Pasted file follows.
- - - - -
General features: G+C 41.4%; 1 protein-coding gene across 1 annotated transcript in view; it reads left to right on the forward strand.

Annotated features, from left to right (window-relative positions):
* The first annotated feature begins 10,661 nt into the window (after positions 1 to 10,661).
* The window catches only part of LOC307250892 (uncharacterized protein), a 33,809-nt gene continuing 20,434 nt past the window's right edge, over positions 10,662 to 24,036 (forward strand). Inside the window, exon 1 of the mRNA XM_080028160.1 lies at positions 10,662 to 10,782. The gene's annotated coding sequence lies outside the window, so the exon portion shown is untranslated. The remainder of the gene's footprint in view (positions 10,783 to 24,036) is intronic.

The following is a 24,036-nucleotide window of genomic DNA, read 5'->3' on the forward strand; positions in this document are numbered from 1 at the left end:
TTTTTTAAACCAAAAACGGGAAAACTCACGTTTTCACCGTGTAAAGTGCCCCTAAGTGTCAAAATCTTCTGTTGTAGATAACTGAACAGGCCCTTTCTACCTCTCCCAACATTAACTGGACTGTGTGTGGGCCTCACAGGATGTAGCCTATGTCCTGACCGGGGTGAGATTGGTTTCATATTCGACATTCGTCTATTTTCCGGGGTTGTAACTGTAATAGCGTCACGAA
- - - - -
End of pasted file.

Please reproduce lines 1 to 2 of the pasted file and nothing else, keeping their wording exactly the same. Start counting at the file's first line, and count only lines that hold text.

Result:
General features: G+C 41.4%; 1 protein-coding gene across 1 annotated transcript in view; it reads left to right on the forward strand.

Annotated features, from left to right (window-relative positions):